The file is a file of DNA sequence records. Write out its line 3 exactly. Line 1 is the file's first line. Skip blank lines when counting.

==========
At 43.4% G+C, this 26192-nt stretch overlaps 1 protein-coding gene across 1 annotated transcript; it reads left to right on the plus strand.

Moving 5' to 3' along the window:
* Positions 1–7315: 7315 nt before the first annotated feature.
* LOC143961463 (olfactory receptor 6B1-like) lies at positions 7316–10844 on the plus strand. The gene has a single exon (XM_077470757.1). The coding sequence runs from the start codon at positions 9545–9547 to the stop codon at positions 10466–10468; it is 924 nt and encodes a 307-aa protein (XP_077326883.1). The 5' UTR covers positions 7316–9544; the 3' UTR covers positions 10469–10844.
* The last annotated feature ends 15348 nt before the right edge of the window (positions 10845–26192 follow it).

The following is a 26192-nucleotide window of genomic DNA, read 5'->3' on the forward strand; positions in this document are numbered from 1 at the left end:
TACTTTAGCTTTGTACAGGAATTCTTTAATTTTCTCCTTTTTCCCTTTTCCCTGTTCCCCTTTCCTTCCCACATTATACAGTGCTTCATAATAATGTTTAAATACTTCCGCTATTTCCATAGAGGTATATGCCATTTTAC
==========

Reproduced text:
* Positions 1–7315: 7315 nt before the first annotated feature.